I snuck out of the apartment the next day before he awoke, anxious to escape the inevitable. I know I'd told him I would come to a decision, but it wasn't something I was prepared to deal with before a morning cup of coffee. Besides, I didn't enjoy being cornered at any time of the day.
I'd almost gotten through that first cup of coffee, too, before the calls began. I'd gone straight to my dressing room, finding a measure of peace in the cream-colored walls. A rack of period clothing, hats and duster jackets, antique dungarees, and even a frilly dress or two crowded fully one half of the room. A utilitarian metal case occupied the opposite wall. I ran my hand along its glass doors, staring in at my collection of weapons.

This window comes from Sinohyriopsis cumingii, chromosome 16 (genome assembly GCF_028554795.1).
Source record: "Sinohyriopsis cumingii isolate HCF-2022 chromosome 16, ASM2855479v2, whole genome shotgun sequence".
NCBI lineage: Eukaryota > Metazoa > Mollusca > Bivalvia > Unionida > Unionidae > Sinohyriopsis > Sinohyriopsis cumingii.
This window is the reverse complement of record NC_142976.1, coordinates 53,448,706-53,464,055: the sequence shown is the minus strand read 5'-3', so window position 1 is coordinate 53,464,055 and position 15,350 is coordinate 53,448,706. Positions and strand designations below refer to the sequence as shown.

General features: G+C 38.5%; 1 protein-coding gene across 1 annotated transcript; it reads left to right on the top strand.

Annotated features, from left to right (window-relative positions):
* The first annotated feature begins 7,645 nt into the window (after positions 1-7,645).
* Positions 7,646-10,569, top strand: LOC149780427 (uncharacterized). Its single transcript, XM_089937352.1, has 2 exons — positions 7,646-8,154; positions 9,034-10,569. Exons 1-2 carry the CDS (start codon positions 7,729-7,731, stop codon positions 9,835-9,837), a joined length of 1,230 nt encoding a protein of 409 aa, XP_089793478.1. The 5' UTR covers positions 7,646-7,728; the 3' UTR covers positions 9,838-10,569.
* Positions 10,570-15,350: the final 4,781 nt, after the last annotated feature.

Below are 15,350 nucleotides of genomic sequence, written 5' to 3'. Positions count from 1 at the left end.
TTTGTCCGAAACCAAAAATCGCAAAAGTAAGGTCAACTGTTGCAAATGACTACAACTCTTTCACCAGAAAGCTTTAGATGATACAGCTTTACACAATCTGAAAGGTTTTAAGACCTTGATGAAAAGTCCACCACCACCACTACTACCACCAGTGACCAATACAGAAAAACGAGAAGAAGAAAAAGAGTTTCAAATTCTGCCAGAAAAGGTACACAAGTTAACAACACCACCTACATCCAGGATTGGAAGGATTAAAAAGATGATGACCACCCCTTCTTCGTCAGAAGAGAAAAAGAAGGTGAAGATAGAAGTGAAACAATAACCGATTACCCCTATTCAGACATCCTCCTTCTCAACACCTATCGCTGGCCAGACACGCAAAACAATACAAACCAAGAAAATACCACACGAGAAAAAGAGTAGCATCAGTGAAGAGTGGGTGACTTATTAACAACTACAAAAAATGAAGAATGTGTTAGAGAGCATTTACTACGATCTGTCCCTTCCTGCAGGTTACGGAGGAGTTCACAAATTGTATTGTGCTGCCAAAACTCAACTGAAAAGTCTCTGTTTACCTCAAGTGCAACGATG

I had just about every handgun that'd won the West, and a few that nearly lost it. My go-to, the Smith and Wesson, rested beside a Cooper Pocket double action, a Lindsay Model 1860, a Confederate LeMat Grape Shot revolver, and an authentic Colt Single Action Army, the "Peacemaker". These were the tools of my trade.
The button phone on my earlobe went nuts, whispering Yosef's name repeatedly as he left a stream of messages. I told the phone to ignore him, and that worked for a while. Eventually he realized what I'd done and called using a different number. I almost fell for it. Instead, I instructed the phone to keep quiet no matter who called. I'd pay for that later.
Mike Mannon showed up an hour later carrying another hot cup of coffee and a dossier with this night's workload.
"How many?" I hoped for a low number, maybe something below zero. This business with Yosef had me on edge.
"Just one," he said. "A special call in. The client had me pull your whole lineup, over a dozen shoots."